While the English colonial settlements in Virginia, Maryland, and New England were of a modest size, and African slavery limited in importance, no official attention was given to African slaves, Black servants, or free Blacks. It was only a bare step above common sense, for example, when in 1639 that Virginia enacted a law forbidding slaves to possess or be given firearms or other weapons. All this changed in the second half of the seventeenth century. After 1660, a number of laws were passed that provided a window into the colony’s troubling relationship with slavery and slaves. In 1662, a law was passed preventing a child from inheriting the father’s status if the mother was a “negro woman”; in 1667, another law prevented baptism from freeing “slaves by birth”; in 1680, a law was passed “for preventing Negroes Insurrections”; in 1692, another to aid “the more speedy prosecution of slaves committing Capitall Crimes” established special courts for slave trials.1 Each of these laws, as well as those passed to regulate the civil rights of free Blacks (in 1668, a new law made free Black women but not other women subject to poll tax; in 1670, another forbid Christian Blacks from purchasing Christian servants; in 1691, another banished from the colony anyone involved in interracial marriage) marked a crossroads. Just as the laws targeting free Blacks reflected the bewilderment of colonial officials toward the ambiguity of “Black” and “free” (such as occasioned in 1656 by Elizabeth Key’s suit for freedom since she was the child of an African slave woman and an English planter; or in 1667 by Fernando’s suit for freedom since he was a Christian), the incremenetal construction of slave law mirrored reality: “Englishe” men were sexually consorting with African women; Africans were acculturating to colonial society; and slave workers were turning toward resistance. Since the latter is our particular concern here, it may be useful to reconstruct the social and political contexts of slave resistance during the colonial era.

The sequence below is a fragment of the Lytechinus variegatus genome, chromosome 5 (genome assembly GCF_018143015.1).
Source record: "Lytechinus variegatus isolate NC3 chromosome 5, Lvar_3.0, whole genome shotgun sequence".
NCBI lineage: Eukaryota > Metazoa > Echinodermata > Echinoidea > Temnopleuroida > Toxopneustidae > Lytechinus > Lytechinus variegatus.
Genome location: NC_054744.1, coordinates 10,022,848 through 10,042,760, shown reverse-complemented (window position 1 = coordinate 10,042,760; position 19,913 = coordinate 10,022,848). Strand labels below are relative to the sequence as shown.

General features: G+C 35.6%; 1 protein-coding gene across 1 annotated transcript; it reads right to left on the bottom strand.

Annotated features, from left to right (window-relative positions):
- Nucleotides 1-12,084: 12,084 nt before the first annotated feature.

The Blacks in English America were slaves, indentured servants, or freemen. In Virginia during the second half of the seventeenth century, the proportion of nonslaves among the Black population in counties like Northhampton rose as high as 29 percent (as in 1668, when 13 householders were freemen2). But as the import of African slaves increased dramatically in the 1670s, the proportion of free Blacks decreased rapidly and until the Civil War hovered between 4 and 10 percent. The overwhelming majority of imported Africans and Creole Blacks were slaves or servants who worked in the towns, plantations, and farms. But here as well as elsewhere in these colonies, it is important to remember that these bondspeo-ple and their few free representatives did not exist in a pristine complex of social binaries: masters and slaves, whites and Blacks.